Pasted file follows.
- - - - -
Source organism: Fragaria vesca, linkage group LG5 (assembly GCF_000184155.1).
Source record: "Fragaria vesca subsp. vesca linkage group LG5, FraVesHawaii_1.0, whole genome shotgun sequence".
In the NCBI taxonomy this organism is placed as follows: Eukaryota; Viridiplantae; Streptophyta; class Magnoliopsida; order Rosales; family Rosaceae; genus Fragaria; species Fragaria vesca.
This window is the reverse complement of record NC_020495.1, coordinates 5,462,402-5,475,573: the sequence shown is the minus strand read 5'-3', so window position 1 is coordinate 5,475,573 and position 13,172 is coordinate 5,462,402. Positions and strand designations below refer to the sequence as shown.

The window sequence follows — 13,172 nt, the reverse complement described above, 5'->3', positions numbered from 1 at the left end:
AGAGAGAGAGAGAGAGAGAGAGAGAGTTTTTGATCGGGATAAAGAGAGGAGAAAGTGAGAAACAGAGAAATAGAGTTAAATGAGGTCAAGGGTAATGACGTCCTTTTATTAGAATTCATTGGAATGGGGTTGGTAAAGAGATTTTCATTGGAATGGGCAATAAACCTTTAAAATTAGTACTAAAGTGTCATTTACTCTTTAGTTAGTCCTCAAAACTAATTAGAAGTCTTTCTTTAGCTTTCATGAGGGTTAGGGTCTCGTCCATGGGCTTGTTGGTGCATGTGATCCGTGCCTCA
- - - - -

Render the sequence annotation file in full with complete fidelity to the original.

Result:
Source organism: Fragaria vesca, linkage group LG5 (assembly GCF_000184155.1).
Source record: "Fragaria vesca subsp. vesca linkage group LG5, FraVesHawaii_1.0, whole genome shotgun sequence".
In the NCBI taxonomy this organism is placed as follows: Eukaryota; Viridiplantae; Streptophyta; class Magnoliopsida; order Rosales; family Rosaceae; genus Fragaria; species Fragaria vesca.
This window is the reverse complement of record NC_020495.1, coordinates 5,462,402-5,475,573: the sequence shown is the minus strand read 5'-3', so window position 1 is coordinate 5,475,573 and position 13,172 is coordinate 5,462,402. Positions and strand designations below refer to the sequence as shown.

The window sequence follows — 13,172 nt, the reverse complement described above, 5'->3', positions numbered from 1 at the left end:
AGAGAGAGAGAGAGAGAGAGAGAGAGTTTTTGATCGGGATAAAGAGAGGAGAAAGTGAGAAACAGAGAAATAGAGTTAAATGAGGTCAAGGGTAATGACGTCCTTTTATTAGAATTCATTGGAATGGGGTTGGTAAAGAGATTTTCATTGGAATGGGCAATAAACCTTTAAAATTAGTACTAAAGTGTCATTTACTCTTTAGTTAGTCCTCAAAACTAATTAGAAGTCTTTCTTTAGCTTTCATGAGGGTTAGGGTCTCGTCCATGGGCTTGTTGGTGCATGTGATCCGTGCCTCA